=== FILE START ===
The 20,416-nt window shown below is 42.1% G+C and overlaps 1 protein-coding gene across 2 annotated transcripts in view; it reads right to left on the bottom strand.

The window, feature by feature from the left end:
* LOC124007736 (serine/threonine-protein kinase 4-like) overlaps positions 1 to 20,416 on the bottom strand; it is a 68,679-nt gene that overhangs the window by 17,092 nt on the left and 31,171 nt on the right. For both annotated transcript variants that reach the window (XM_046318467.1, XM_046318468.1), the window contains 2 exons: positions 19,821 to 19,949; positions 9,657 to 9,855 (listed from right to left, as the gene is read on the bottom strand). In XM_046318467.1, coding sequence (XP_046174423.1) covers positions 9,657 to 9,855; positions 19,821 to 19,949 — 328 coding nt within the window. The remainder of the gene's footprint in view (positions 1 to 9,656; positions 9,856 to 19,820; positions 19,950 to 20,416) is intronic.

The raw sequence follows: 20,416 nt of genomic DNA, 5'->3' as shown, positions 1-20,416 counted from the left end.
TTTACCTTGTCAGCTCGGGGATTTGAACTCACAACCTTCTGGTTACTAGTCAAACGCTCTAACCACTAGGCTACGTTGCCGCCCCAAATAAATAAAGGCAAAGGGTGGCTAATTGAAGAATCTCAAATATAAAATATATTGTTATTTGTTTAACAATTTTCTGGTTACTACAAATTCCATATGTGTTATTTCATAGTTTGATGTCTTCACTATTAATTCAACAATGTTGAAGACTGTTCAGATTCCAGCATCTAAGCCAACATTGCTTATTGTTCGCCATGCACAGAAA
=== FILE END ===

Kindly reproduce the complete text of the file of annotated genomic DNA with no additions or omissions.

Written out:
The 20,416-nt window shown below is 42.1% G+C and overlaps 1 protein-coding gene across 2 annotated transcripts in view; it reads right to left on the bottom strand.

The window, feature by feature from the left end:
* LOC124007736 (serine/threonine-protein kinase 4-like) overlaps positions 1 to 20,416 on the bottom strand; it is a 68,679-nt gene that overhangs the window by 17,092 nt on the left and 31,171 nt on the right. For both annotated transcript variants that reach the window (XM_046318467.1, XM_046318468.1), the window contains 2 exons: positions 19,821 to 19,949; positions 9,657 to 9,855 (listed from right to left, as the gene is read on the bottom strand). In XM_046318467.1, coding sequence (XP_046174423.1) covers positions 9,657 to 9,855; positions 19,821 to 19,949 — 328 coding nt within the window. The remainder of the gene's footprint in view (positions 1 to 9,656; positions 9,856 to 19,820; positions 19,950 to 20,416) is intronic.

The raw sequence follows: 20,416 nt of genomic DNA, 5'->3' as shown, positions 1-20,416 counted from the left end.
TTTACCTTGTCAGCTCGGGGATTTGAACTCACAACCTTCTGGTTACTAGTCAAACGCTCTAACCACTAGGCTACGTTGCCGCCCCAAATAAATAAAGGCAAAGGGTGGCTAATTGAAGAATCTCAAATATAAAATATATTGTTATTTGTTTAACAATTTTCTGGTTACTACAAATTCCATATGTGTTATTTCATAGTTTGATGTCTTCACTATTAATTCAACAATGTTGAAGACTGTTCAGATTCCAGCATCTAAGCCAACATTGCTTATTGTTCGCCATGCACAGAAA